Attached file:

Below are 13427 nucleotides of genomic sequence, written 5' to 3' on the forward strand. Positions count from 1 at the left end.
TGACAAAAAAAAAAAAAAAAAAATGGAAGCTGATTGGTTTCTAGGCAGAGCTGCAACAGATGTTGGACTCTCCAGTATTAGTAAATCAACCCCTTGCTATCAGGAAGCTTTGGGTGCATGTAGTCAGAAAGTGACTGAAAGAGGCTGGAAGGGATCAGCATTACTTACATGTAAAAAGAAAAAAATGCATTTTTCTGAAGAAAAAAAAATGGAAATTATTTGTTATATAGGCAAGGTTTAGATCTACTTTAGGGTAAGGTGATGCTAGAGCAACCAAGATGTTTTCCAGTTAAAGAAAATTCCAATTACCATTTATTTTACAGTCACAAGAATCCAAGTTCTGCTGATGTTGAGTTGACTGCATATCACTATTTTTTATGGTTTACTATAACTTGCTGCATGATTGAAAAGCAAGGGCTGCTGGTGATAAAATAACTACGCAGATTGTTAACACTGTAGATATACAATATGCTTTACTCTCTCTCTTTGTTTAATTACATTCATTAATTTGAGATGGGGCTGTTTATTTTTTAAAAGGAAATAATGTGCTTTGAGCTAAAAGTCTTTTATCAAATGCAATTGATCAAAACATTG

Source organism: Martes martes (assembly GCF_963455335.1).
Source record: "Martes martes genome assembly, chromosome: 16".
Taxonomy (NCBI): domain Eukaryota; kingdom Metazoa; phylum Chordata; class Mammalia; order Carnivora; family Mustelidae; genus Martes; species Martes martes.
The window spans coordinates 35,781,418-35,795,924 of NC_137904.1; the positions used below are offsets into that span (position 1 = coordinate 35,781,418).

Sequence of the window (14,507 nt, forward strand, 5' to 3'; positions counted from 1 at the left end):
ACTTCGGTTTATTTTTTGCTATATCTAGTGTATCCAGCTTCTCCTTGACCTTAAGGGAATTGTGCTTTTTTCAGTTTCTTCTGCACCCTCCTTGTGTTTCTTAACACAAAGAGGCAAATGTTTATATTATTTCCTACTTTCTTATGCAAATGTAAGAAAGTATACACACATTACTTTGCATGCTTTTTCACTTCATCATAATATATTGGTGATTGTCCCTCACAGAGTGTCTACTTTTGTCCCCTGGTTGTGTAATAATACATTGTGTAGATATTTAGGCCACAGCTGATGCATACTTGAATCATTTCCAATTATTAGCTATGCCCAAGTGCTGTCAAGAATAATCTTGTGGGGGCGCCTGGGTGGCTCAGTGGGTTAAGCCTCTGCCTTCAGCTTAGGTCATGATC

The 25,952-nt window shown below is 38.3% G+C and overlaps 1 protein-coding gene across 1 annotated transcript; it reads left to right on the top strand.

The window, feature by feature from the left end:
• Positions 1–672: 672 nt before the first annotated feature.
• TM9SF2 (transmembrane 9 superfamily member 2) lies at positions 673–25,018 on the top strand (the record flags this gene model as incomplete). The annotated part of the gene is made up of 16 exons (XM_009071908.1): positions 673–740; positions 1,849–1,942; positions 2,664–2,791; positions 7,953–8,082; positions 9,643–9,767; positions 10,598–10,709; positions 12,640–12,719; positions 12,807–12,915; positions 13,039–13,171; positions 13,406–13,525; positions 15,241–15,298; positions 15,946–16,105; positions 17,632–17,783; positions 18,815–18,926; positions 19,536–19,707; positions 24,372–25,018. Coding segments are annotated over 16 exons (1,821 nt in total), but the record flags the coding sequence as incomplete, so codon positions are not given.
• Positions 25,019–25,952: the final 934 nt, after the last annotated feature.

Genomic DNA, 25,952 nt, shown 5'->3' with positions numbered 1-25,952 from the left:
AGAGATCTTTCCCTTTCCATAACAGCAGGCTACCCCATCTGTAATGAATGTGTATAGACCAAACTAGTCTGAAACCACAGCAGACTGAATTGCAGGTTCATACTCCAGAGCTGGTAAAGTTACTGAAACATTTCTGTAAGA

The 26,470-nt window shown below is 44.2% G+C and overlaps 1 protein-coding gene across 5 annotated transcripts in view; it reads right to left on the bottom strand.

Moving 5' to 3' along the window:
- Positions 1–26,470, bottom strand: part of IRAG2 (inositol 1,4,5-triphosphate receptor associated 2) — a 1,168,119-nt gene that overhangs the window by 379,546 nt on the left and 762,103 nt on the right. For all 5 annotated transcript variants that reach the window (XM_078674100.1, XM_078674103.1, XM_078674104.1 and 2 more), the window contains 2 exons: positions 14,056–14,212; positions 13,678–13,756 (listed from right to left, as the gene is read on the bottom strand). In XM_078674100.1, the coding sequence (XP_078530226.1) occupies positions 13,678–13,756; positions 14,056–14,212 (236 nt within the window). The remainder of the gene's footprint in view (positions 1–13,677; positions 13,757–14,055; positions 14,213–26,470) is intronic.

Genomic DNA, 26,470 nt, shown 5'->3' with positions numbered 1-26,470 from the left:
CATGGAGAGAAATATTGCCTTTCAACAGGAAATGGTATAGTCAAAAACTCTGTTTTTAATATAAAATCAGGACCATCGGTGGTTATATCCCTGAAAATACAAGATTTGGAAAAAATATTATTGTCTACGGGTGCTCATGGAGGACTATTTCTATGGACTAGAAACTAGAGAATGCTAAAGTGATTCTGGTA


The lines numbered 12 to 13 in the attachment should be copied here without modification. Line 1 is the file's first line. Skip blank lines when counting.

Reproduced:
• TM9SF2 (transmembrane 9 superfamily member 2) lies at positions 673–25,018 on the top strand (the record flags this gene model as incomplete). The annotated part of the gene is made up of 16 exons (XM_009071908.1): positions 673–740; positions 1,849–1,942; positions 2,664–2,791; positions 7,953–8,082; positions 9,643–9,767; positions 10,598–10,709; positions 12,640–12,719; positions 12,807–12,915; positions 13,039–13,171; positions 13,406–13,525; positions 15,241–15,298; positions 15,946–16,105; positions 17,632–17,783; positions 18,815–18,926; positions 19,536–19,707; positions 24,372–25,018. Coding segments are annotated over 16 exons (1,821 nt in total), but the record flags the coding sequence as incomplete, so codon positions are not given.
• Positions 25,019–25,952: the final 934 nt, after the last annotated feature.